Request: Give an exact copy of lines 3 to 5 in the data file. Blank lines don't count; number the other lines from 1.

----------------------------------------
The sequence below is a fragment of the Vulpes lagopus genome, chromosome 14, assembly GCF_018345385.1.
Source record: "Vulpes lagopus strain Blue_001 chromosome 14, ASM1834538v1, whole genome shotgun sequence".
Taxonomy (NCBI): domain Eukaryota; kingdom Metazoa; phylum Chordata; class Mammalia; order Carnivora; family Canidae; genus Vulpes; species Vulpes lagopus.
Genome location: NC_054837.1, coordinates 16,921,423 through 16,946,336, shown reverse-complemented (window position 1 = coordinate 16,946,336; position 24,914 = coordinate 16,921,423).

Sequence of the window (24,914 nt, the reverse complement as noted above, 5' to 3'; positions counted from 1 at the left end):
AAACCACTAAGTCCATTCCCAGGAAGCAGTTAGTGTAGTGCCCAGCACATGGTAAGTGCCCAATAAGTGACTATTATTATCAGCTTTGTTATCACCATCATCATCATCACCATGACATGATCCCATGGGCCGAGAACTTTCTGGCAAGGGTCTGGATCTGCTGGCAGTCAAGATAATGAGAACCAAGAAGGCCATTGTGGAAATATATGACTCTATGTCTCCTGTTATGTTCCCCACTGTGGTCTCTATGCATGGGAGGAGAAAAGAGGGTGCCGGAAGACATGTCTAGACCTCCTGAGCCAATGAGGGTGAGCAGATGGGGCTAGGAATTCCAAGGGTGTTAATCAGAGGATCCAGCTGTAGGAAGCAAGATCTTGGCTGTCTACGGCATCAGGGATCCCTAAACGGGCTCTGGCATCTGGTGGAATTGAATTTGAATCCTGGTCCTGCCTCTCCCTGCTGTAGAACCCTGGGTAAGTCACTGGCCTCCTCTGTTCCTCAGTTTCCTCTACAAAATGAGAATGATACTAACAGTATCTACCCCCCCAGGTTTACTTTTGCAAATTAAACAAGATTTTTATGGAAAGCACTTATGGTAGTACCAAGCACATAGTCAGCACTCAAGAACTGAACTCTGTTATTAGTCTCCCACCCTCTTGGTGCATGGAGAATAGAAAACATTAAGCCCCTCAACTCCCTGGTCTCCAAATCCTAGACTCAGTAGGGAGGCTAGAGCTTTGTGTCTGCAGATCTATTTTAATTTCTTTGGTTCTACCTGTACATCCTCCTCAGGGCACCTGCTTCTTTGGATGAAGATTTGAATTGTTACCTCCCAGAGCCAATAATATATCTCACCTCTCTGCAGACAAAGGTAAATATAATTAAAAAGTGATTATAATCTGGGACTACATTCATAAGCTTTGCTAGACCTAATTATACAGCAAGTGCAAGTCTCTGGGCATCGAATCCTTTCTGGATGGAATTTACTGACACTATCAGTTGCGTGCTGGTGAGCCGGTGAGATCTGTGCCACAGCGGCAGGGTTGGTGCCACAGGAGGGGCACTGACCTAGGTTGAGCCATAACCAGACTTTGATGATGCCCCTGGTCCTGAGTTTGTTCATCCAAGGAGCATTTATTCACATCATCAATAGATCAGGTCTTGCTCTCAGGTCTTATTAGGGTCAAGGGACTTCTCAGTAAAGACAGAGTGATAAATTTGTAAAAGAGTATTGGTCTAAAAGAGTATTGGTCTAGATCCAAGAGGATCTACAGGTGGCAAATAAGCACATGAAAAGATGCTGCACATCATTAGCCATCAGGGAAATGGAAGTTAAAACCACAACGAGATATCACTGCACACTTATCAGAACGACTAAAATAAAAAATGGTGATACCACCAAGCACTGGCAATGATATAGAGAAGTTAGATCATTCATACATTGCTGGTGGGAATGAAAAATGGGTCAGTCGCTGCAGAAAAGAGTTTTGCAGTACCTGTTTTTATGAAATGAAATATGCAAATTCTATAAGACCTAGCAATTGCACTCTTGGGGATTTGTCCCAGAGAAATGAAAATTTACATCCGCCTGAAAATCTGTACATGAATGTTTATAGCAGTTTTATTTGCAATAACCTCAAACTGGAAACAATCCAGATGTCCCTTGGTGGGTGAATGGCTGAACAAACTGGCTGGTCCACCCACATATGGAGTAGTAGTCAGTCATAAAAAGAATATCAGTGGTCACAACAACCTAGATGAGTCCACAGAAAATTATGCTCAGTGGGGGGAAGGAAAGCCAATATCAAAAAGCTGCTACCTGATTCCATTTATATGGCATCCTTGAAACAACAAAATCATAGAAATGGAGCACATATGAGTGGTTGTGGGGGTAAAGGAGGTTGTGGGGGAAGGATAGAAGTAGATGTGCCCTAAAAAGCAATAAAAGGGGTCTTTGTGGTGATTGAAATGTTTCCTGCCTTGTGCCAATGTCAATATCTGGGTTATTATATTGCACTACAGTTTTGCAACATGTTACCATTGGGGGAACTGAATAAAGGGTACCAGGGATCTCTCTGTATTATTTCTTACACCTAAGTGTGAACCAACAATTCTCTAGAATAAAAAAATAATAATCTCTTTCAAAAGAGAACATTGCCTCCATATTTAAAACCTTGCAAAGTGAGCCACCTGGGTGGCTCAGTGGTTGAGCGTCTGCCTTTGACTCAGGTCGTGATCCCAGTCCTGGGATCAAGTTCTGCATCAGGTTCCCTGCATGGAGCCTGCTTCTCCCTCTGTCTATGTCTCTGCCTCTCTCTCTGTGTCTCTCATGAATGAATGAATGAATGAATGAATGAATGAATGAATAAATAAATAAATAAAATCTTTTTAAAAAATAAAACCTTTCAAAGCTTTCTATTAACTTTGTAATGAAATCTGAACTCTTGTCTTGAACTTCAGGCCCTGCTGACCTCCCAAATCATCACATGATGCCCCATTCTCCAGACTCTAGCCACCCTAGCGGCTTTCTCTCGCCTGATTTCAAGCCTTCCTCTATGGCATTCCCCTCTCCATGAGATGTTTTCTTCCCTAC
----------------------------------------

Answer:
Taxonomy (NCBI): domain Eukaryota; kingdom Metazoa; phylum Chordata; class Mammalia; order Carnivora; family Canidae; genus Vulpes; species Vulpes lagopus.
Genome location: NC_054837.1, coordinates 16,921,423 through 16,946,336, shown reverse-complemented (window position 1 = coordinate 16,946,336; position 24,914 = coordinate 16,921,423).

Sequence of the window (24,914 nt, the reverse complement as noted above, 5' to 3'; positions counted from 1 at the left end):